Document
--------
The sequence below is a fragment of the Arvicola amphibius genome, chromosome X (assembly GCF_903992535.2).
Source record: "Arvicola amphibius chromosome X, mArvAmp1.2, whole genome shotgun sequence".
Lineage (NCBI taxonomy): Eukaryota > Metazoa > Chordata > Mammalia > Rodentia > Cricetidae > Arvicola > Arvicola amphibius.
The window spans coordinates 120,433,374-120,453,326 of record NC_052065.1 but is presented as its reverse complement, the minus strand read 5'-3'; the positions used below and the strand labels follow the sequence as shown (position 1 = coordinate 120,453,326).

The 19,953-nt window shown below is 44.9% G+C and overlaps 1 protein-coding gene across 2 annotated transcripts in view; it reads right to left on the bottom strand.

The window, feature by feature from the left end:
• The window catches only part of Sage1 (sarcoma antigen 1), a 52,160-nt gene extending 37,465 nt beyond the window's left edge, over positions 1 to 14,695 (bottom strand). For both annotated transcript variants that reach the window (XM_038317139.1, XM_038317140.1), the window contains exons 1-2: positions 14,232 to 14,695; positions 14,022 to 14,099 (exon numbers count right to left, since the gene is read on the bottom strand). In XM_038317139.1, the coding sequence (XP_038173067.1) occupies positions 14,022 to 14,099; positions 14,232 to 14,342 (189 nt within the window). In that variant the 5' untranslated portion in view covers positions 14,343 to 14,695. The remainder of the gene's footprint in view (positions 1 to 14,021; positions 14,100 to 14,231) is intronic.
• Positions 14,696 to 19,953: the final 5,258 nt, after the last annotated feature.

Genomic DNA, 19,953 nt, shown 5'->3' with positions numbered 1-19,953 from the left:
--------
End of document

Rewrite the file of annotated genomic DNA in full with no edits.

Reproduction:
The sequence below is a fragment of the Arvicola amphibius genome, chromosome X (assembly GCF_903992535.2).
Source record: "Arvicola amphibius chromosome X, mArvAmp1.2, whole genome shotgun sequence".
Lineage (NCBI taxonomy): Eukaryota > Metazoa > Chordata > Mammalia > Rodentia > Cricetidae > Arvicola > Arvicola amphibius.
The window spans coordinates 120,433,374-120,453,326 of record NC_052065.1 but is presented as its reverse complement, the minus strand read 5'-3'; the positions used below and the strand labels follow the sequence as shown (position 1 = coordinate 120,453,326).

The 19,953-nt window shown below is 44.9% G+C and overlaps 1 protein-coding gene across 2 annotated transcripts in view; it reads right to left on the bottom strand.

The window, feature by feature from the left end:
• The window catches only part of Sage1 (sarcoma antigen 1), a 52,160-nt gene extending 37,465 nt beyond the window's left edge, over positions 1 to 14,695 (bottom strand). For both annotated transcript variants that reach the window (XM_038317139.1, XM_038317140.1), the window contains exons 1-2: positions 14,232 to 14,695; positions 14,022 to 14,099 (exon numbers count right to left, since the gene is read on the bottom strand). In XM_038317139.1, the coding sequence (XP_038173067.1) occupies positions 14,022 to 14,099; positions 14,232 to 14,342 (189 nt within the window). In that variant the 5' untranslated portion in view covers positions 14,343 to 14,695. The remainder of the gene's footprint in view (positions 1 to 14,021; positions 14,100 to 14,231) is intronic.
• Positions 14,696 to 19,953: the final 5,258 nt, after the last annotated feature.

Genomic DNA, 19,953 nt, shown 5'->3' with positions numbered 1-19,953 from the left: